EVENT ENDED

Las Vegas Democratic debate live updates: Six candidates faced off in Nevada

The ninth Democratic debate may have been the feistiest one yet.

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Sparks flew during the ninth Democratic presidential debate, with five veteran debaters and one newcomer facing off on stage on Wednesday.

Wednesday's debate was the first for billionaire former New York City Mayor Mike Bloomberg, who took considerable heat from the other candidates on stage over his treatment of women and defense of stop and frisk.

The debate, hosted by NBC News, MSNBC and The Nevada Independent, put pressure on Bernie Sanders to defend his position as a leading candidate in the run-up to Nevada's caucuses on Saturday, while moderates Pete Buttigieg and Amy Klobuchar — and now Bloomberg — looked to widen their bases, and Joe Biden and Elizabeth Warren sought a boost after failing to meet early expectations.

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Highlights from the Las Vegas Democratic debate:

Live Blog

Fact check: Is Bloomberg against raising the minimum wage?

Sanders, in a veiled shot at Bloomberg, suggested: "Maybe we can talk about a billionaire saying that we should not raise the minimum wage. Or that we should cut Social Security, Medicare, Medicaid. If that's a way to beat Donald Trump, wow! I would be very surprised."

Bloomberg said in a 2015 interview with his own Bloomberg channel that he had “never” been in favor of raising the minimum wage. But now, as a presidential candidate, he backs raising the minimum wage to $15, according to his campaign website.

Buttigieg and Sanders spar over their personal health and health care

Buttigieg hit Sanders after the senator was asked about his health and recent heart attack. Buttigieg said he was "less concerned about the lack of transparency on Senator Sanders' health than I am about the lack of transparency on how he plans to pay for his healthcare plan."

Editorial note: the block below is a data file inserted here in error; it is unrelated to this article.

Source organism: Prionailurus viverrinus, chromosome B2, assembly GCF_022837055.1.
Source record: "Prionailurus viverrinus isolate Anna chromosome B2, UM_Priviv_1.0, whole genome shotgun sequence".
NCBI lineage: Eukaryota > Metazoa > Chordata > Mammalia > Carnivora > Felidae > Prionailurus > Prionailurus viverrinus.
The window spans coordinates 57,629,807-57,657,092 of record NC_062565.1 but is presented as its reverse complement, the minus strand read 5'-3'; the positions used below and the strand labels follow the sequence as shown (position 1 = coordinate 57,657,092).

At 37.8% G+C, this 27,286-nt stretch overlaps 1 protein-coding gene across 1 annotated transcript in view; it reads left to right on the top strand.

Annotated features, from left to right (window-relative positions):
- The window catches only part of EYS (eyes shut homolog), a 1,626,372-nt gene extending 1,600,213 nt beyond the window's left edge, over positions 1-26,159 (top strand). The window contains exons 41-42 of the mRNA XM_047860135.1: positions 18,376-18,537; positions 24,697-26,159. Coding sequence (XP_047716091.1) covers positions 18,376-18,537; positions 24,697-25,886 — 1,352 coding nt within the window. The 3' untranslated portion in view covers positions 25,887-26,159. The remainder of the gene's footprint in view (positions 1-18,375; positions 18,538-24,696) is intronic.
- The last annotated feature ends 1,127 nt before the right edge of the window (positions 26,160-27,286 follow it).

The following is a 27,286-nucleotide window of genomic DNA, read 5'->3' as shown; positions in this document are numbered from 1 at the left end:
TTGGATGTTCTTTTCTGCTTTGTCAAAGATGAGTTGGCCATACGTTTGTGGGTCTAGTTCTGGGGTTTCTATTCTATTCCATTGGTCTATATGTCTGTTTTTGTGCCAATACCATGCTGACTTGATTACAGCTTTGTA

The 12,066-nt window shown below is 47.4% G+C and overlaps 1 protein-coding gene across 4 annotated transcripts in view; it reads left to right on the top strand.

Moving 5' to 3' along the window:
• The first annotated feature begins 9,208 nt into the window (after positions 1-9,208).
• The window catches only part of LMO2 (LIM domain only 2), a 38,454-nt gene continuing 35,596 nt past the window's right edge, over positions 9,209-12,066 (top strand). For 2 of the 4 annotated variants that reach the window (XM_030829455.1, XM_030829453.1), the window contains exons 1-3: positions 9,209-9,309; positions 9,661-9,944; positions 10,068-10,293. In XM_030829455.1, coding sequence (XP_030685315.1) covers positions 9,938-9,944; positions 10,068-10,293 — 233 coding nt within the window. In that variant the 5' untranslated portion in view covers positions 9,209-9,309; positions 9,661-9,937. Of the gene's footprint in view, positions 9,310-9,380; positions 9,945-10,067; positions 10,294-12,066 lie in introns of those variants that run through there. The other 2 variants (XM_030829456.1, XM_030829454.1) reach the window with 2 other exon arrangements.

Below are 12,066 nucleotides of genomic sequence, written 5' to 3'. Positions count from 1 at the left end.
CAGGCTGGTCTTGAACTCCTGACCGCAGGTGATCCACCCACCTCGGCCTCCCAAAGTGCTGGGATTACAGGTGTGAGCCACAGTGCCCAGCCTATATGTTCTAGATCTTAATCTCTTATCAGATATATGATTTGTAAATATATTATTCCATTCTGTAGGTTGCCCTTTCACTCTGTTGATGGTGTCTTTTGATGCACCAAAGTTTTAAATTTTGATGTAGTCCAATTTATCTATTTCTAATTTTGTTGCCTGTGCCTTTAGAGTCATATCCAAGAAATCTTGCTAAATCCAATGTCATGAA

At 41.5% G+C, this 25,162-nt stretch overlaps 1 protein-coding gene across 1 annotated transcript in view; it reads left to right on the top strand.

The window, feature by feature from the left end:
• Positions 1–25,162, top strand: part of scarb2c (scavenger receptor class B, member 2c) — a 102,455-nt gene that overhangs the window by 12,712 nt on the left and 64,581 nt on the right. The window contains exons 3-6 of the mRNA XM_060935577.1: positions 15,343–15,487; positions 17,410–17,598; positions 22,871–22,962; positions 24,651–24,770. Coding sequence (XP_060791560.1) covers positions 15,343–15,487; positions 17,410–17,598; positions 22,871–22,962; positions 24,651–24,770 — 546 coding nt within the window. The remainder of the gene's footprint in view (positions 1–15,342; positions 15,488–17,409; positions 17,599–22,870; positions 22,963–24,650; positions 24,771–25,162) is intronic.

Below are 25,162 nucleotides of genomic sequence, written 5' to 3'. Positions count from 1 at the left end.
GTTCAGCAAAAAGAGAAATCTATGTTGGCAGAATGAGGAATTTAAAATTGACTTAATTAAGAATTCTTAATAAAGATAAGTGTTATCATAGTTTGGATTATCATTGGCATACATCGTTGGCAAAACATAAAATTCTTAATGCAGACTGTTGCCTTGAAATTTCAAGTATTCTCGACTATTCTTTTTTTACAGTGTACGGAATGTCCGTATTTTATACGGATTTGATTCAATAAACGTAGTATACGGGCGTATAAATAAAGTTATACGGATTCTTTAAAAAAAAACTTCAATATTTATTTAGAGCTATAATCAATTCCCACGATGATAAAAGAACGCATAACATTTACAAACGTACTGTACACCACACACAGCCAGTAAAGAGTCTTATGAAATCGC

Sanders quickly hit back, calling Buttigieg’s plan "a maintenance continuation of the status quo." Insisting that Democrats needed to be more ambitious and citing a Yale study, Sanders claimed that Medicare for All would save $450 billion a year “because we are eliminating the absurdity of thousands of separate plans” and save tens of thousands of lives.  

The Yale study Sanders cited, published by noted medical journal the Lancet, was published on Saturday and concluded the Medicare for All Act would lead to 13 percent in savings in national health-care expenditures and potentially save more than 68,000 lives. 

Warren assails Bloomberg over his treatment of women

Bloomberg was asked about criticism of his past comments about women he worked with. He sought to downplay the concerns, saying that women were offended by "maybe" a "joke I told."

"We have very few nondisclosure agreements. None of them accuse me of doing anything other than maybe they didn't like a joke I told."

This answer promoted Warren to immediately go on the attack. 

"I heard what his defense was: 'I've been nice to some women,'" she said, pressing him to release the women from their NDAs.

Both Warren and Biden pressed Bloomberg to commit on the debate stage to releasing the women from their nondisclosure agreements. 

“All the mayor has to do is say ‘you are released from the nondisclosure agreements,’” said Biden. 

Nondisclosure agreements are essentially contracts between individuals or an individual and a company or organization which often bar people from speaking publicly about their experiences and observations during contact with a person, company or organization. They have become standard features of many employment agreements and have been used to shield sometimes illegal and unethical conduct from public view.

However, a nondisclosure agreement cannot legally bind a person from offering information or testimony to a law enforcement agency or regulatory body and often cannot bar participation in civil litigation.

Many people asked to sign NDAs are unaware of those facts, employment lawyers say."

Debate watch Detroit: A room goes quiet when the subject is stop and frisk

DETROIT — As Bloomberg fielded questions about his stop and frisk policy, the members of an African American fraternity watching the debate in a Detroit bar stopped their conversations, put down the beers, and tuned in to listen.